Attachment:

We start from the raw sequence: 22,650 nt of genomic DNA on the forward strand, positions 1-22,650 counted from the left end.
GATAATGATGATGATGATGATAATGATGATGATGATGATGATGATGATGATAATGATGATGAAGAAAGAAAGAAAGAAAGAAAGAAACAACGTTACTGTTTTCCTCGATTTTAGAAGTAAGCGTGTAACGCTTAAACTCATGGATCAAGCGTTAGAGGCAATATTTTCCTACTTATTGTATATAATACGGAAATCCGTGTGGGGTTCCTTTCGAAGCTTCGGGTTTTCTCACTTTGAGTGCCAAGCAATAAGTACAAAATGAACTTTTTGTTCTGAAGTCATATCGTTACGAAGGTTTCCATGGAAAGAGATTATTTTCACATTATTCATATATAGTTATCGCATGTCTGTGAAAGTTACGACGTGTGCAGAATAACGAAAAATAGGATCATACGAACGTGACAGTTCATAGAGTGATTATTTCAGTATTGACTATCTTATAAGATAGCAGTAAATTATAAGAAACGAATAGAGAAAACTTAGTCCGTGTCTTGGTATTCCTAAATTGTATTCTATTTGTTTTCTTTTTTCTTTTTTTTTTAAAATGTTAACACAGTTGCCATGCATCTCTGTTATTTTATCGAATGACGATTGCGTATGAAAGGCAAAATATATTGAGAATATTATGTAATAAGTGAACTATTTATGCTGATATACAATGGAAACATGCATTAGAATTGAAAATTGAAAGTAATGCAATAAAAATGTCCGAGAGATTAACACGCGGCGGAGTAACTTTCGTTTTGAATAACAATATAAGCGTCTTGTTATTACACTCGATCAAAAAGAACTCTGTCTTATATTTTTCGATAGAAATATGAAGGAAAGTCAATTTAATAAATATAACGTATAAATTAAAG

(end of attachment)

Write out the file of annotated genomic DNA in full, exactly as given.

We start from the raw sequence: 22,650 nt of genomic DNA on the forward strand, positions 1-22,650 counted from the left end.
GATAATGATGATGATGATGATAATGATGATGATGATGATGATGATGATGATAATGATGATGAAGAAAGAAAGAAAGAAAGAAAGAAACAACGTTACTGTTTTCCTCGATTTTAGAAGTAAGCGTGTAACGCTTAAACTCATGGATCAAGCGTTAGAGGCAATATTTTCCTACTTATTGTATATAATACGGAAATCCGTGTGGGGTTCCTTTCGAAGCTTCGGGTTTTCTCACTTTGAGTGCCAAGCAATAAGTACAAAATGAACTTTTTGTTCTGAAGTCATATCGTTACGAAGGTTTCCATGGAAAGAGATTATTTTCACATTATTCATATATAGTTATCGCATGTCTGTGAAAGTTACGACGTGTGCAGAATAACGAAAAATAGGATCATACGAACGTGACAGTTCATAGAGTGATTATTTCAGTATTGACTATCTTATAAGATAGCAGTAAATTATAAGAAACGAATAGAGAAAACTTAGTCCGTGTCTTGGTATTCCTAAATTGTATTCTATTTGTTTTCTTTTTTCTTTTTTTTTTAAAATGTTAACACAGTTGCCATGCATCTCTGTTATTTTATCGAATGACGATTGCGTATGAAAGGCAAAATATATTGAGAATATTATGTAATAAGTGAACTATTTATGCTGATATACAATGGAAACATGCATTAGAATTGAAAATTGAAAGTAATGCAATAAAAATGTCCGAGAGATTAACACGCGGCGGAGTAACTTTCGTTTTGAATAACAATATAAGCGTCTTGTTATTACACTCGATCAAAAAGAACTCTGTCTTATATTTTTCGATAGAAATATGAAGGAAAGTCAATTTAATAAATATAACGTATAAATTAAAG